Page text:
My daughter will see you as often as you please, but here, and in no other place."

"But I am afraid of being in the way here."

"An honest man is never in the way."

I felt ashamed, for nothing so confounds a libertine as modesty in the mouth of poverty; and not knowing what to answer I took my leave.

I told Therese of my unfortunate visit, and we both, laughed at it; it was the best thing we could do.

"I shall be glad to see you at the opera," said she, "and you can get into my dressing-room if you give the door-keeper a small piece of money."

The Abbe Gama came as he promised, to take me to Marshal Botta, a man of high talents whom the affair of Genoa had already rendered famous. He was in command of the Austrian army when the people, growing angry at the sight of the foreigners, who had only come to put them under the Austrian yoke, rose in revolt and made them leave the town. This patriotic riot saved the Republic. I found him in the midst of a crowd of ladies and gentlemen, whom he left to welcome me. He talked about Venice in a way that shewed he understood the country thoroughly, and I conversed to him on France, and, I believe, satisfied him. In his turn he spoke of the Court of Russia, at which he was staying when Elizabeth Petrovna, who was still reigning at the period in question, so easily mounted the throne of her father, Peter the Great. "It is only in Russia," said he, "that poison enters into politics."

At the time when the opera began the marshal left the room, and everybody went away. On my way the abbe assured me, as a matter of course, that I had pleased the governor, and I afterwards went to the theatre, and obtained admission to Therese's dressing-room for a tester. I found her in the hands of her pretty chamber- maid, and she advised me to go to Redegonde's dressing-room, as she played a man's part, and might, perhaps, allow me to assist in her toilette.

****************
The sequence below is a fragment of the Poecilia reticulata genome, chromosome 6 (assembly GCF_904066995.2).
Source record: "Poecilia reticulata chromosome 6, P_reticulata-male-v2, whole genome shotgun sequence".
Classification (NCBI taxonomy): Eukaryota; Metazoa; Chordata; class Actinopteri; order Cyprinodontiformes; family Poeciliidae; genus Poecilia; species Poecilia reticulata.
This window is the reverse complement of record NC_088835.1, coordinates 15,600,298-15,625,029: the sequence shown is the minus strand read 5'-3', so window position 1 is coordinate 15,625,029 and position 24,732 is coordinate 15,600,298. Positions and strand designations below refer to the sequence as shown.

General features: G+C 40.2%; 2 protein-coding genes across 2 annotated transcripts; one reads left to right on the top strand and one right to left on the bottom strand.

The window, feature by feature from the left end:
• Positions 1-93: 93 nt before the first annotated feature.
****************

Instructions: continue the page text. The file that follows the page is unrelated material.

I followed her advice, but the mother would not let me come in, as her daughter was just going to dress. I assured her that I would turn my back all the time she was dressing, and on this condition she let me in, and made me sit down at a table on which stood a mirror, which enabled me to see all Redegonde's most secret parts to advantage; above all, when she lifted her legs to put on her breeches, either most awkwardly or most cleverly, according to her intentions. She did not lose anything by what she shewed, however, for I was so pleased, that to possess her charms I would have signed any conditions she cared to impose upon me.

"Redegonde must know," I said to myself, "that I could see everything in the glass;" and the idea inflamed me. I did not turn round till the mother gave me leave, and I then admired my charmer as a young man of five feet one, whose shape left nothing to be desired.

Redegonde went out, and I followed her to the wings.

"My dear," said I, "I am going to talk plainly to you. You have inflamed my passions and I shall die if you do not make me happy."

"You do not say that you will die if you chance to make me unhappy."

"I could not say so, because I cannot conceive such a thing as possible. Do not trifle with me, dear Redegonde, you must be aware that I saw all in the mirror, and I cannot think that you are so cruel as to arouse my passions and then leave me to despair."

"What could you have seen? I don't know what you are talking about."

"May be, but know that I have seen all your charms. What shall I do to possess you?"

"To possess me? I don't understand you, sir; I'm an honest girl."

"I dare say; but you wouldn't be any less honest after making me happy. Dear Redegonde, do not let me languish for you, but tell me my fate now this instant."

"I do not know what to tell you, but you can come and see me whenever you like"

"When shall I find you alone?"

"Alone! I am never alone."

"Well, well, that's of no consequence; if only your mother is present, that comes to the same thing. If she is sensible, she will pretend not to see anything, and I will give you a hundred ducats each time."

"You are either a madman, or you do not know what sort of people we are."

With these words she went on, and I proceeded to tell Therese what had passed.

Memoirs of Casanova Volume 4b Return to Italy Page 32

Memoirs of Jacques Casanova

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